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Made In The Manor Josh Gray , March 7th, 2016 09:47

As Made In The Manor reveals, Kano is a deft hand at hopping effortlessly back and forward through time at will, before, inevitably, returning to the streets of London. One moment he's pacing the heady dubplate house parties of the late 90s, the next he flips back to his schooldays full of space invaders, wagon wheels and Super Soaker 2000s. Suddenly he's observing his mother's generation enduring racial tension in a monocultural Canning Town before fast-forwarding to 2005 and reliving his leap to the big time.

The time it has taken Kano to follow up his most recent record (2010's Method To The Maadness) is a testament to the wealth of experience he's crammed into Manor. Every bar he spits is incredibly self-aware of its own past, whether the musical debt owed to D Double E's jungle stylings, or the social history of the underprivileged East End where Kano grew up. But, from the guitar assault of 'Hail', to the JME-featuring 'Flow Of The Year', Manor never feels like a retrospective piece on either the life of Kano or the growth of grime, even if the opening track does feature an extensive sample from Tempa T's 2008 banger 'Next Hype' a track which still stands up as one of the greatest pieces of music ever to chronicle a man strangling another man with a kite.

But this seemingly odd pairing of Tempz's CD-smashing with the forward-thinking production of producer Rustie actually fits the major theme that underscores the album's entire lyrical drift: the connection of the past to the present (though it could also be how much he likes spaghetti; which crops up altogether too often on this album). One aspect of this is the cross-generational unity of family. Nowhere is this better illustrated than on the barbecue tableau of 'T Shirt Weather In The Manor', featuring a celebration encompassing all ages where "The olders (are) asking for some Dennis Brown, but then you've got that one elder who wants to be young dancing on the floor to high funk".

Kano's explorations of change and continuity in the relationships that have defined him range from playful recollections of popping bottles and insulting the cast of The Only Way Is Essex with his mates, to unsettlingly familiar recollections of broken friendships ('Strangers') and inevitable personal tragedies ('Deep Blues'). In his recent interview with John Doran, Kano mentions that he finds it super easy to write about stuff he would never talk about. This is especially apparent on the album's rawer moments like 'Lil Sis', where he imagines a montage of the life of his estranged half-sister, ending when they finally meet up at the funeral of the father who abandoned them both. Frequently it feels like Kano is unravelling his emotions with no more knowledge than the listener about what lyrical digressions certain memories will trigger in him.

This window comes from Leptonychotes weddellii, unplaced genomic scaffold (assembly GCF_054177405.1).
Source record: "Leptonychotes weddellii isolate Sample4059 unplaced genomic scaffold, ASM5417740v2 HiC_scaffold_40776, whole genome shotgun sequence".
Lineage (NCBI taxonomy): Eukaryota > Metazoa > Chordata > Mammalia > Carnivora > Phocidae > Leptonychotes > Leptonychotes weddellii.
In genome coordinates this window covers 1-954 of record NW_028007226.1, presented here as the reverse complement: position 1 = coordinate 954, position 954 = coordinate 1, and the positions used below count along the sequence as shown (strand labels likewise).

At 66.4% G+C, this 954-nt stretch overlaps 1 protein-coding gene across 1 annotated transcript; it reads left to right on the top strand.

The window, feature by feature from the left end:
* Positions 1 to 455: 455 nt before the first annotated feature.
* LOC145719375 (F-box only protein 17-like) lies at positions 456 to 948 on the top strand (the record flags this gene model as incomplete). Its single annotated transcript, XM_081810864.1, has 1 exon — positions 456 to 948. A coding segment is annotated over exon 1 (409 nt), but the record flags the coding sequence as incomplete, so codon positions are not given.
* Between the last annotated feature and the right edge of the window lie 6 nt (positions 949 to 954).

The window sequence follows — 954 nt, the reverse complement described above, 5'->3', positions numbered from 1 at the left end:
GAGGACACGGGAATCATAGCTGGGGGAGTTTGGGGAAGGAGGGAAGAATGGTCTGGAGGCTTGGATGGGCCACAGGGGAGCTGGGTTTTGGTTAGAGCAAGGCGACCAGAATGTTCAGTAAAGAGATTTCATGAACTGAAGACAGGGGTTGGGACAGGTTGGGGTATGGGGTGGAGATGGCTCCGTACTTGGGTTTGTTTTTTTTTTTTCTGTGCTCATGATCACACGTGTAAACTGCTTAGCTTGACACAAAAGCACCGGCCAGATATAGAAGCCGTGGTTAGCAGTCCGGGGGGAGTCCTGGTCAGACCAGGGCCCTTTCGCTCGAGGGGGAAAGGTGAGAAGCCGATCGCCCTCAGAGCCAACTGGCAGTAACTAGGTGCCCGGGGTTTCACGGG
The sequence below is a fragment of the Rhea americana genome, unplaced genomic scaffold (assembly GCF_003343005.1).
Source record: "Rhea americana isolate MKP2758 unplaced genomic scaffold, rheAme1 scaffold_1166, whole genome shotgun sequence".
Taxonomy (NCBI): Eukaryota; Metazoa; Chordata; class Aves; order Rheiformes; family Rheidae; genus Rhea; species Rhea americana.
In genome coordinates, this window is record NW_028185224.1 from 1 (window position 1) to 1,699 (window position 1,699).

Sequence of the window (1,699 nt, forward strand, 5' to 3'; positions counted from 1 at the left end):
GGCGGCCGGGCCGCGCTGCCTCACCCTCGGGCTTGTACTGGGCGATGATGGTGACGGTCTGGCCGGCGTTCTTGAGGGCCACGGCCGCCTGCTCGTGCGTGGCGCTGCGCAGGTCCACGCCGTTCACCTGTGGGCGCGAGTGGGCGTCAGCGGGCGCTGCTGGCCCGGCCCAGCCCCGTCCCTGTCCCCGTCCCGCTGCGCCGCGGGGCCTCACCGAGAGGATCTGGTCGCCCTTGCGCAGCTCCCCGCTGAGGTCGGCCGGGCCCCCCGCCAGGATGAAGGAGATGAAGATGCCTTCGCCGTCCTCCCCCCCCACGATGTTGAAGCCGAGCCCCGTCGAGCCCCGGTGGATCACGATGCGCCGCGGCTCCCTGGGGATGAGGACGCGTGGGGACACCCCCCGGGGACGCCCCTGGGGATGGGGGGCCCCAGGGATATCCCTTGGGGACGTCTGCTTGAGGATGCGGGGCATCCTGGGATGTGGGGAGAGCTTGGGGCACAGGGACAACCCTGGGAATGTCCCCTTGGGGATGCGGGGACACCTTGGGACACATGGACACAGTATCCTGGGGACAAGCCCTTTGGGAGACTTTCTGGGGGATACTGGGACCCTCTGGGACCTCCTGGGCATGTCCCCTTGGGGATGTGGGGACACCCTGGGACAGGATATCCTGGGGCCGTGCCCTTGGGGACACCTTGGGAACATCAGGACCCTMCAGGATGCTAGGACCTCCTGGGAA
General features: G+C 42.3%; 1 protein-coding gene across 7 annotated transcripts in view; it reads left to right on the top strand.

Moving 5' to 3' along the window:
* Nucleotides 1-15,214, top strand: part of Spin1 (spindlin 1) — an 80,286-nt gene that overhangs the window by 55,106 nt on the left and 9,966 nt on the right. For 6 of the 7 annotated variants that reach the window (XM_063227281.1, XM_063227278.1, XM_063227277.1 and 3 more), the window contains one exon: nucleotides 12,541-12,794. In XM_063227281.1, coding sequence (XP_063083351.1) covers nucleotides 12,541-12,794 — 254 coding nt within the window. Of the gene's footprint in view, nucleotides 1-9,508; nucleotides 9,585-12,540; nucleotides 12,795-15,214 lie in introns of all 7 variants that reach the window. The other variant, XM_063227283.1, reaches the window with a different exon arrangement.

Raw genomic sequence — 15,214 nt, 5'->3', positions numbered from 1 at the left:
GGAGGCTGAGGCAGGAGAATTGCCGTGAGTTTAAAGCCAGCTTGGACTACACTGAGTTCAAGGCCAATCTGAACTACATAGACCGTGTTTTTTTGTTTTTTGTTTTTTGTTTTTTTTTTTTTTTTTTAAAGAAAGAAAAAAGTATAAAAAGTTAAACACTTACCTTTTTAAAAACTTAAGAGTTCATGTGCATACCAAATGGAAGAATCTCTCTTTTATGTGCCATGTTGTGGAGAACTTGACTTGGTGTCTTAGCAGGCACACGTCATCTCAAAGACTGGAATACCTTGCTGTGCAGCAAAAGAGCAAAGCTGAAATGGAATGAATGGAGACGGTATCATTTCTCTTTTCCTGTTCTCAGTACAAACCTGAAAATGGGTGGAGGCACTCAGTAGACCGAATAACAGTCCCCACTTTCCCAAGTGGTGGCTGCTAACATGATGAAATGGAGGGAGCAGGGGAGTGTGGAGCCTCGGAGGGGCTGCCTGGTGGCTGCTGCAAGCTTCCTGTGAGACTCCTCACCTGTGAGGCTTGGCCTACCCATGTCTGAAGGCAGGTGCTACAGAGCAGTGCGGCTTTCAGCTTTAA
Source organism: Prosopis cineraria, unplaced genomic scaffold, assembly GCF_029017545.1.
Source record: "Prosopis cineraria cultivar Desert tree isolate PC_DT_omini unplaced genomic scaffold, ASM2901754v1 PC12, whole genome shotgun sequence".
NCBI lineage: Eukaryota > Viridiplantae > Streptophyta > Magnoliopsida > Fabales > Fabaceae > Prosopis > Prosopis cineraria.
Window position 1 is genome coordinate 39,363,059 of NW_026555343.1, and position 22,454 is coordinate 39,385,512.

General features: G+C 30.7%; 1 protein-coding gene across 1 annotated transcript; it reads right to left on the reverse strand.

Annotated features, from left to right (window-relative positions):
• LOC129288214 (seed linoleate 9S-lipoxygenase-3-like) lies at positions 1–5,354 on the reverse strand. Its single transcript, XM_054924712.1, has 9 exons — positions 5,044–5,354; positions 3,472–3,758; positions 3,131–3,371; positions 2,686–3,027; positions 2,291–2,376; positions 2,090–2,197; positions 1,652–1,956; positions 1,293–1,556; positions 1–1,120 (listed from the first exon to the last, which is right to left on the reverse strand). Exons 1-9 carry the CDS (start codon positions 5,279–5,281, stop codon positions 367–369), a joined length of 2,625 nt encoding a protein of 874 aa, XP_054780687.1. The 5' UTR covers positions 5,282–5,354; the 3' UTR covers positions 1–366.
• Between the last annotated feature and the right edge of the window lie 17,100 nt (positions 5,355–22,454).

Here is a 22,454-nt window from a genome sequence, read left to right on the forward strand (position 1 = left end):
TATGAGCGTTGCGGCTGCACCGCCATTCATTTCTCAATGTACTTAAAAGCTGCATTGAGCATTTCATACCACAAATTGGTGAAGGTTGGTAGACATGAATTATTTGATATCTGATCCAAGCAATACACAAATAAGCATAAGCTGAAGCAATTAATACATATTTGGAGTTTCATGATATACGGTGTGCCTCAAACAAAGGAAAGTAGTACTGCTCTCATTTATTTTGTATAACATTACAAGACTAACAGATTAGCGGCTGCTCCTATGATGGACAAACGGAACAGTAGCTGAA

But the album never becomes overly introspective or self-indulgent. Kano makes sure to dedicate equal reams of urban poetry to defending London's apathetic and impoverished black youth against both the whims of a political class that cares little and understands less or against the looming spectre of irrelevant American culture ('Now everyone's trapping and it sounds like TRAP, TRAP, TRAP, TRAP, TRAP, TRAP' he roars on 'Deep Blues', sounding not unlike Admiral Ackbar sadly sinking into a tarpit). Kano chooses not to explore Manor's themes of continual change through any language of tribalism or politics. By chronicling the twists and turns of his own personal life, his family's lives and general life in the East End, Kano draws attention to the role of the past in influencing every path taken on the road of life. This resultant collage, produced by all this cutting and pasting of personal experience and observational wisdom, is a wonderful snapshot in time of the thoughts behind one of the most unique voices in British rap.